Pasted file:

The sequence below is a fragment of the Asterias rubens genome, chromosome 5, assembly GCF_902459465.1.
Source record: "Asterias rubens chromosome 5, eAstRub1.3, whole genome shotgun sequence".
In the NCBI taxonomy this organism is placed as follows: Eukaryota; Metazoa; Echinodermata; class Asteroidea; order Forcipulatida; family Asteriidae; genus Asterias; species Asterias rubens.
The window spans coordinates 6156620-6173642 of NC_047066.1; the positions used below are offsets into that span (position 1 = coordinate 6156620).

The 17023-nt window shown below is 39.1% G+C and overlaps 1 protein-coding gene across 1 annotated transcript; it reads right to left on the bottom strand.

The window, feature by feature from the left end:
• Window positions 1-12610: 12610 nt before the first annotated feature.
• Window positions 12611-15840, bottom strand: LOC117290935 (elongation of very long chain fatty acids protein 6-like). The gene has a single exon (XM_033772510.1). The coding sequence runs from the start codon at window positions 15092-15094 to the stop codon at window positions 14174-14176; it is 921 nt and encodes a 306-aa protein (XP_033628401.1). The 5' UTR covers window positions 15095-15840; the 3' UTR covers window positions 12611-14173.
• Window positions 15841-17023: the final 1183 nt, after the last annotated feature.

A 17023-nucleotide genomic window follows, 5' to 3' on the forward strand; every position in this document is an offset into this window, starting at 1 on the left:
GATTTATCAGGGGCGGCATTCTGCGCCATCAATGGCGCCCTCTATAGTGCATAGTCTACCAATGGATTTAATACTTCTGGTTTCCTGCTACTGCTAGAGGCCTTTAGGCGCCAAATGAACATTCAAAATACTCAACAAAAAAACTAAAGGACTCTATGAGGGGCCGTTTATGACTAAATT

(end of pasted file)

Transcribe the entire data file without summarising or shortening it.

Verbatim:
The sequence below is a fragment of the Asterias rubens genome, chromosome 5, assembly GCF_902459465.1.
Source record: "Asterias rubens chromosome 5, eAstRub1.3, whole genome shotgun sequence".
In the NCBI taxonomy this organism is placed as follows: Eukaryota; Metazoa; Echinodermata; class Asteroidea; order Forcipulatida; family Asteriidae; genus Asterias; species Asterias rubens.
The window spans coordinates 6156620-6173642 of NC_047066.1; the positions used below are offsets into that span (position 1 = coordinate 6156620).

The 17023-nt window shown below is 39.1% G+C and overlaps 1 protein-coding gene across 1 annotated transcript; it reads right to left on the bottom strand.

The window, feature by feature from the left end:
• Window positions 1-12610: 12610 nt before the first annotated feature.
• Window positions 12611-15840, bottom strand: LOC117290935 (elongation of very long chain fatty acids protein 6-like). The gene has a single exon (XM_033772510.1). The coding sequence runs from the start codon at window positions 15092-15094 to the stop codon at window positions 14174-14176; it is 921 nt and encodes a 306-aa protein (XP_033628401.1). The 5' UTR covers window positions 15095-15840; the 3' UTR covers window positions 12611-14173.
• Window positions 15841-17023: the final 1183 nt, after the last annotated feature.

A 17023-nucleotide genomic window follows, 5' to 3' on the forward strand; every position in this document is an offset into this window, starting at 1 on the left:
GATTTATCAGGGGCGGCATTCTGCGCCATCAATGGCGCCCTCTATAGTGCATAGTCTACCAATGGATTTAATACTTCTGGTTTCCTGCTACTGCTAGAGGCCTTTAGGCGCCAAATGAACATTCAAAATACTCAACAAAAAAACTAAAGGACTCTATGAGGGGCCGTTTATGACTAAATT